Redistributive populism versus strengthening property rights: A comparative study of Venezuela and Zimbabwe, and Uruguay and Botswana

van Zyl, Ernst Jacobus (2021-03)

Thesis (MA)--Stellenbosch University, 2021.

Thesis

ENGLISH ABSTRACT: Liberal democracies are commonly lauded for their accomplishments in maintaining democratic stability, as well as steady trends of decreasing poverty. The general observation has been that liberal democracies have exhibited impressive records of economic growth, accompanied by relative political stability. However, as the 21stcentury has progressed, issues such as inequality persist and new political trends emerge. The liberal democratic paradigm is evidently coming under increasing scrutiny and in many cases challenged. Many of these challenges originated in a new wave of populism, of both a left-wing and right-wing variety, which are gaining a foothold and momentum in the Western world, as well as in the global South. While the Western democracies are witnessing a resurgence in right-wing populism, the global South is being increasingly characterised by the rise of left-wing populism. This thesis focuses specifically on case studies in the global South and thus on a populism of the left built on a platform of radical redistribution. The thesis attempts to answer the following research question: Is redistributive populism a sustainable long-term policy path for economic growth, poverty and inequality reduction, and for democratic consolidation, or is protecting and enforcing property rights a better alternative to achieve these aims? In order to answer this question, four case studies were compared and contrasted: Venezuela and Zimbabwe were selected as cases where redistributive, left-wing populist regimes have prevailed and under which property rights were substantially eroded; Uruguay and Botswana represent cases of the protection and enforcing of property rights.This qualitative thesis utilises a comparative case study research design, using desktop analysis. In Venezuela and Zimbabwe a decline in support for the incumbent party was the catalyst for increasingly radical redistributive populist platforms. This thesis found that the redistributive populist cases of Venezuela and Zimbabwe achieved initial improvements in poverty reduction, but that as their redistributive policy paths became increasingly radicalized, these positive conditions stagnated and eventually regressed. Under these redistributive populist regimes, liberal democratic checks on power were weakened or eliminated, and their radical policies led to prolonged periods of substantial economic contraction and hyperinflation. When the Chávez and Maduro regimes in Venezuela, and the Mugabe regime in Zimbabwe, failed to deliver on their populist promises and their economies faltered, their support dwindled further, resulting in an increased radicalization of their redistributive policies and escalated suppression of the opposition in order to retain power. The cumulative result was that support for democracy as the preferable system significantly declined amongst the populations of their countries. Their democracies therefore deconsolidated through declining support for democracy and the erosion or elimination of liberal democratic institutions. . In contrast, the two cases where property rights were protected and enforced, namely Uruguay and Botswana, achieved impressive declines in poverty levels and sustained relatively high levels of economic growth. Protecting property rights contributed significantly to their investor-friendly economies and attracted large amounts of foreign direct investment. Venezuela and Botswana were both were rich in one major commodity, but in contrast to Venezuela, where the regime nationalised the oil industry, Botswana negotiated a deal with the diamond industry on the basis of respecting its property rights. The result was that the diamond industry became the engine of the Botswana economy, as it split the revenues with the government, which then re-invested in infrastructure, education and healthcare, and diversifying the economy. Both Uruguay and Botswana are internationally recognised for their strong liberal democratic institutions and stable democratic records, and support for democracy in both countries is significantly high. Their democracies have been able to maintain their level of consolidation, as well as build on it. Yet none of the four cases examined has shown a radical reduction in their Gini coefficients, which is a phenomenon requiring further research.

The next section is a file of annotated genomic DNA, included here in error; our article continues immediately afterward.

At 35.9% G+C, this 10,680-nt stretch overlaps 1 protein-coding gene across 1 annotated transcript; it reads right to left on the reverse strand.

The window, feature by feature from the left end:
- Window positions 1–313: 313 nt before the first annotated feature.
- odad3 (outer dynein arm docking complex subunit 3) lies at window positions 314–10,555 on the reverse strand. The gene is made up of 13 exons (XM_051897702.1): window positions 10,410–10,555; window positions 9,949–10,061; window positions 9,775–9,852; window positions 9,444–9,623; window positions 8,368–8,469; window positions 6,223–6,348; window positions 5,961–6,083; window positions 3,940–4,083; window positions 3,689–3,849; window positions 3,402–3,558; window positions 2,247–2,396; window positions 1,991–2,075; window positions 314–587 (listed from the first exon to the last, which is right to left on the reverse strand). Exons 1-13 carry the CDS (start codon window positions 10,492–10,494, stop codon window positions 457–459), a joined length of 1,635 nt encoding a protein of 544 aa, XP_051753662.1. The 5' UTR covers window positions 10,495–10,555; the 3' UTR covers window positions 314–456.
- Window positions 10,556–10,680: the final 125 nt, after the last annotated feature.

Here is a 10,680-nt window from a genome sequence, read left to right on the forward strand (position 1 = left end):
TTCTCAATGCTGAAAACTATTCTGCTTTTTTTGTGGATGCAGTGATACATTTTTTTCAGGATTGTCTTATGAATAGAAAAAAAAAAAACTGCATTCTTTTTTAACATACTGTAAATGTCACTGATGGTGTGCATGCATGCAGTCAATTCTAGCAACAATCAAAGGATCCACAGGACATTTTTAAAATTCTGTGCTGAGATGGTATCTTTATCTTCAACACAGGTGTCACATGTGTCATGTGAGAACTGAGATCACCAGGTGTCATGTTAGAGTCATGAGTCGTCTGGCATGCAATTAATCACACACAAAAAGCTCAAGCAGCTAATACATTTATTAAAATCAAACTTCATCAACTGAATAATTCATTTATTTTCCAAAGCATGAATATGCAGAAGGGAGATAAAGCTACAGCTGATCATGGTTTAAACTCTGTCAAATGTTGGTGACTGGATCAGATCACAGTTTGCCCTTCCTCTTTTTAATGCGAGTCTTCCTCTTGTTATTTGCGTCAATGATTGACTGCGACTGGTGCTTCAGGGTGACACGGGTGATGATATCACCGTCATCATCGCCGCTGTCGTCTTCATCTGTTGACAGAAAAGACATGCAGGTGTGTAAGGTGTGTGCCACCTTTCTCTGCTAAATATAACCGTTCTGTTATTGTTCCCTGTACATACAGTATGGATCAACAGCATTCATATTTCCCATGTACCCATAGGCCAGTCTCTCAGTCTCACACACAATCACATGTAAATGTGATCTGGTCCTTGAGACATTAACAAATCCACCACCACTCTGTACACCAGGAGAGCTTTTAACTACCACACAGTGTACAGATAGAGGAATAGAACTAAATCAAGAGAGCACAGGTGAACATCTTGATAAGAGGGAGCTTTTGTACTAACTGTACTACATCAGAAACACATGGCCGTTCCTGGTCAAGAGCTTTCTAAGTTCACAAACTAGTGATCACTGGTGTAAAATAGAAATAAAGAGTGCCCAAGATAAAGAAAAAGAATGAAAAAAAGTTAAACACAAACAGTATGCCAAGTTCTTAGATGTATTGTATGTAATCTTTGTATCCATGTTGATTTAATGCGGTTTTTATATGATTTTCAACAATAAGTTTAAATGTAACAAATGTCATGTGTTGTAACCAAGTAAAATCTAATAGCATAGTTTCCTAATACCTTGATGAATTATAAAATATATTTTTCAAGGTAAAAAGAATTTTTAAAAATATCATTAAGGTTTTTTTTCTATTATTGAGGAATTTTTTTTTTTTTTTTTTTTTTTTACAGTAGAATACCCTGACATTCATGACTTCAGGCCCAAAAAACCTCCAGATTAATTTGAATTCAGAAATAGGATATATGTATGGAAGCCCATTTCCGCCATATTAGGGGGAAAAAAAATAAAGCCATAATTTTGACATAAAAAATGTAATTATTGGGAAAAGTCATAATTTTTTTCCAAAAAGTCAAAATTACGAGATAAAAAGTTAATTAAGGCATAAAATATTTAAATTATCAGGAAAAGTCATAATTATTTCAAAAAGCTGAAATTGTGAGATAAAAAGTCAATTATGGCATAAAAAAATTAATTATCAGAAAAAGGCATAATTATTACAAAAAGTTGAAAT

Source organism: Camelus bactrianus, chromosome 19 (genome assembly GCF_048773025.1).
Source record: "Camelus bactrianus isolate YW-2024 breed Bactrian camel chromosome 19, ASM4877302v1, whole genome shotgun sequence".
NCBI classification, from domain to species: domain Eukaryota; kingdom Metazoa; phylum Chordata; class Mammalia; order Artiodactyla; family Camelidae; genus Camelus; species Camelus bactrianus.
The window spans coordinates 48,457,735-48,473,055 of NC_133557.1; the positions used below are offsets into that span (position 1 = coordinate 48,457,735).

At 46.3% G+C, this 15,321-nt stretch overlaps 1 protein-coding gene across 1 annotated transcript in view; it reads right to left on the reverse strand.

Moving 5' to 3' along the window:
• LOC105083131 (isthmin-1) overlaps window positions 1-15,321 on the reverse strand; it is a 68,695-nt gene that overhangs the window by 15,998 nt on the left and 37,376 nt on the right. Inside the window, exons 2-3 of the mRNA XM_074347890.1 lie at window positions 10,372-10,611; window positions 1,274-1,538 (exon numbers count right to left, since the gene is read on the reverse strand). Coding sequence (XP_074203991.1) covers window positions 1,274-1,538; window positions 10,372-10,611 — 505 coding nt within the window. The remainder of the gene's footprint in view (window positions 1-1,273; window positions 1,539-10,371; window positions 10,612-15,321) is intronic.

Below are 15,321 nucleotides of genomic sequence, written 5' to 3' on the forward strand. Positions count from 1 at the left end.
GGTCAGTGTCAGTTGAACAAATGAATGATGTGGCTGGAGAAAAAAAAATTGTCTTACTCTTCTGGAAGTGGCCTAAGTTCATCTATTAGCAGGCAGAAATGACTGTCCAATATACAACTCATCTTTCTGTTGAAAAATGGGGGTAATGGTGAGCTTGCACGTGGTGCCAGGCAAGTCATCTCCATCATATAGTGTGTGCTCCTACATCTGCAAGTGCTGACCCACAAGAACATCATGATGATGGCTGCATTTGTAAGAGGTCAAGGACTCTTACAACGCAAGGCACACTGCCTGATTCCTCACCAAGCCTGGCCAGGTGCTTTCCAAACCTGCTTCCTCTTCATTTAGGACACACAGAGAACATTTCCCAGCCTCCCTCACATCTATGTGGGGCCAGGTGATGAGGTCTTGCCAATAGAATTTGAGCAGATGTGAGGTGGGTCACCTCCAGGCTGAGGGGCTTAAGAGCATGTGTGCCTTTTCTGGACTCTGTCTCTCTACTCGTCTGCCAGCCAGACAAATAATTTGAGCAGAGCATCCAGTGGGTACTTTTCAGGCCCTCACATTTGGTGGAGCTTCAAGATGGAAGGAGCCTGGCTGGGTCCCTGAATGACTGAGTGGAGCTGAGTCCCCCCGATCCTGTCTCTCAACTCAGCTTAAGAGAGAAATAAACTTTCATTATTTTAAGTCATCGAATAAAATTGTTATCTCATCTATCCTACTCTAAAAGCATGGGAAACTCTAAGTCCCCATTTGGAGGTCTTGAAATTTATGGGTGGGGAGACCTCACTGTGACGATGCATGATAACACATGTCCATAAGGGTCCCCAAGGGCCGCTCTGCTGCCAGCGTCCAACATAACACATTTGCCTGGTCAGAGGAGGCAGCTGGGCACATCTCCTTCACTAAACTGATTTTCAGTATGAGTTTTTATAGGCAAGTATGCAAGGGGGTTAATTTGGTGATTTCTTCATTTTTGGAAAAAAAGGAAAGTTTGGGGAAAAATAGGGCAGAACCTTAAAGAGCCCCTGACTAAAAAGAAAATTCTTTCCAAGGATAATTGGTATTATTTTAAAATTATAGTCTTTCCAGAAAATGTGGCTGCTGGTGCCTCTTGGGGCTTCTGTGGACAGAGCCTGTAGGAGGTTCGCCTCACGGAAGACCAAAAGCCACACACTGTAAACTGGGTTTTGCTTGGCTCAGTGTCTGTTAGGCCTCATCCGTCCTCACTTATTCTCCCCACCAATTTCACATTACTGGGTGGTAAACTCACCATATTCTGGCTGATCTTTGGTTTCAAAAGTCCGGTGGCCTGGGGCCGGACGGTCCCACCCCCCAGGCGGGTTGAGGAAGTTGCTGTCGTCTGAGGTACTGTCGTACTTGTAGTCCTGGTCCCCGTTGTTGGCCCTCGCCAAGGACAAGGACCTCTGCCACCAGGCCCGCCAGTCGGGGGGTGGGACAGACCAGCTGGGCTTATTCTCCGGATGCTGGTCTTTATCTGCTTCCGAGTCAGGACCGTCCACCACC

AFRIKAANSE OPSOMMING: Liberale demokrasieë word gewoonlik geprys vir hul prestasies om demokratiese stabiliteit te handhaaf, sowel as die bestendige neigings van dalende armoede. Die algemene waarneming was dat liberale demokrasieë indrukwekkende rekords van ekonomiese groei getoon het, gepaard met relatiewe politieke stabiliteit. Namate die 21ste eeu egter gevorder het, duur kwessies soos ongelykheid voort en nuwe politieke tendense kom na vore. Die liberale demokratiese paradigma word klaarblyklik toenemend onder die loep geneem en in baie gevalle betwis. Baie van hierdie uitdagings het ontstaan in 'n nuwe golf van populisme, van linkse en regse variëteite wat in die Westerse wêreld sowel as in die wêreldwye Suide vastrapplek en momentum kry. Terwyl die Westerse demokrasieë 'n oplewing in die regse populisme sien, word die wêreldwye Suide toenemend gekenmerk deur die opkoms van linkse populisme. Hierdie tesis fokus spesifiek op gevallestudies in die wêreldwye Suide en dus op linksepopulisme gebou op 'n platform van radikale herverdeling.Die proefskrif poog om die volgende navorsingsvraag te beantwoord: Is herverdelende populisme 'n volhoubare langtermynbeleidspad vir ekonomiese groei, armoede en ongelykheid, en vir demokratiese konsolidasie, of is die beskerming en afdwinging van eiendomsreg 'n beter alternatief om hierdie doelstellings te bereik? Ten einde hierdie vraag te beantwoord, is vier gevallestudies vergelyk en gekontrasteer: Venezuela en Zimbabwe is gekies as gevalle waar herverdelende, linkse populistiese regimes geheers het en waaronder eiendomsreg aansienlik verweer is; Uruguay en Botswana verteenwoordig gevalle van die beskerming en afdwinging van eiendomsreg. Hierdie kwalitatiewe tesis maak gebruik van 'n vergelykende gevallestudie navorsingsontwerp, wat gebruik maak van lessenaarontleding.In Venezuela en Zimbabwe was 'n afname in steun vir die huidige party die katalisator vir toenemend radikale herverdelendepopulistiese platforms. In hierdie proefskrif is bevind dat die herverdelende populistiese gevalle van Venezuela en Zimbabwe aanvanklike verbeterings in die vermindering van armoede behaal het, maar dat hierdie positiewe toestande gestagneer het en uiteindelik agteruitgegaan het toe hul herverdelende beleidspad toenemend geradikaliseer het. Onder hierdie herverdelende populistiese regimes is liberale demokratiese magskontrole verswak of uitgeskakel, en hul radikale beleid het gelei tot lang tydperke van aansienlike ekonomiese inkrimping en hiperinflasie. Toe die Chávez-en Maduro-bewindein Venezuela en die Mugabe-bewind in Zimbabwe nie hul populistiese beloftes kon nakom nie en hul ekonomieë verswak, het hul steun verder afgeneem, wat gelei het tot 'n toenemende radikalisering van hul herverdelingsbeleid en die onderdrukking van die opposisie is in 'n toenemende mate verhoog om mag te behou. Die kumulatiewe resultaat was dat steun vir demokrasie as die voorkeurstelsel aansienlik afgeneem het onder die bevolking van hul lande. Hul demokrasieë is dus gedekonsolideer deur dalende steun vir demokrasie en die erosie of uitskakeling van liberale demokratiese instellings.Daarteenoor het die twee gevalle waar eiendomsreg beskerm en toegepas is, naamlik Uruguay en Botswana, indrukwekkende afname in armoede-vlakke behaal en relatief hoë vlakke van ekonomiese groei behou. Die beskerming van eiendomsreg het aansienlik bygedra tot hul beleggersvriendelike ekonomieë en het groot hoeveelhede direkte buitelandse beleggings gelok. Beide Venezuela en Botswana was ryk aan een groot kommoditeit, maar in teenstelling met Venezuela,waar die regime die oliebedryf genasionaliseer het, het Botswana 'n ooreenkoms met die diamantbedryf onderhandel op grond van sy eiendomsreg. Die gevolg was dat die diamantbedryf die motor van die Botswana-ekonomie geword het, aangesien dit die inkomste gedeel het met die regering, wat die regering dan weer in infrastruktuur, onderwys en gesondheidsorg belê het en die ekonomie mee gediversifiseer het. Beide Uruguay en Botswana word internasionaal erken vir hul sterk liberale demokratiese instellings en stabiele demokratiese rekords, en die steun vir demokrasie in albei lande is aansienlik hoog. Hulle demokrasieë kon hul konsolidasievlakke volhou en daarop voortbou. Tog het geen van die vier gevalle wat ondersoek is, 'n radikale vermindering in hul Gini-koëffisiënte getoon nie, wat 'n verskynsel is wat verdere ondersoek verg.